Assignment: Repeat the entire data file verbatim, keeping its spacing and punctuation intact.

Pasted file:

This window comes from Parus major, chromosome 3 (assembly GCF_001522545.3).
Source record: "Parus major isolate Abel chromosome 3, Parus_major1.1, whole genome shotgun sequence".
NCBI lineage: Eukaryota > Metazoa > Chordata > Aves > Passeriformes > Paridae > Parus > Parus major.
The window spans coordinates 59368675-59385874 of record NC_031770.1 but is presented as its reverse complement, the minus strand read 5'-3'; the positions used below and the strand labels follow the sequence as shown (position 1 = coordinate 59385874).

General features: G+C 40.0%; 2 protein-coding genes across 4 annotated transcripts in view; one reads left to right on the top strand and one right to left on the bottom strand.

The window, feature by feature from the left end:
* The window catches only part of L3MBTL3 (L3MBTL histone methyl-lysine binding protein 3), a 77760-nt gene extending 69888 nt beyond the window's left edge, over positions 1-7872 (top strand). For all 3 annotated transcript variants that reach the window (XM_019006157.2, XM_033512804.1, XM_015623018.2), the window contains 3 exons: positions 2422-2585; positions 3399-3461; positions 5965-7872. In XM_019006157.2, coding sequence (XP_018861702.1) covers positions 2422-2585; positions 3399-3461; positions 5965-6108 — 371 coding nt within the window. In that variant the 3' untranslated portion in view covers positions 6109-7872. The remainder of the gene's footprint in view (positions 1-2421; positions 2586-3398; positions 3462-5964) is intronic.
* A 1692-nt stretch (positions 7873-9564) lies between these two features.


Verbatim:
This window comes from Parus major, chromosome 3 (assembly GCF_001522545.3).
Source record: "Parus major isolate Abel chromosome 3, Parus_major1.1, whole genome shotgun sequence".
NCBI lineage: Eukaryota > Metazoa > Chordata > Aves > Passeriformes > Paridae > Parus > Parus major.
The window spans coordinates 59368675-59385874 of record NC_031770.1 but is presented as its reverse complement, the minus strand read 5'-3'; the positions used below and the strand labels follow the sequence as shown (position 1 = coordinate 59385874).

General features: G+C 40.0%; 2 protein-coding genes across 4 annotated transcripts in view; one reads left to right on the top strand and one right to left on the bottom strand.

The window, feature by feature from the left end:
* The window catches only part of L3MBTL3 (L3MBTL histone methyl-lysine binding protein 3), a 77760-nt gene extending 69888 nt beyond the window's left edge, over positions 1-7872 (top strand). For all 3 annotated transcript variants that reach the window (XM_019006157.2, XM_033512804.1, XM_015623018.2), the window contains 3 exons: positions 2422-2585; positions 3399-3461; positions 5965-7872. In XM_019006157.2, coding sequence (XP_018861702.1) covers positions 2422-2585; positions 3399-3461; positions 5965-6108 — 371 coding nt within the window. In that variant the 3' untranslated portion in view covers positions 6109-7872. The remainder of the gene's footprint in view (positions 1-2421; positions 2586-3398; positions 3462-5964) is intronic.
* A 1692-nt stretch (positions 7873-9564) lies between these two features.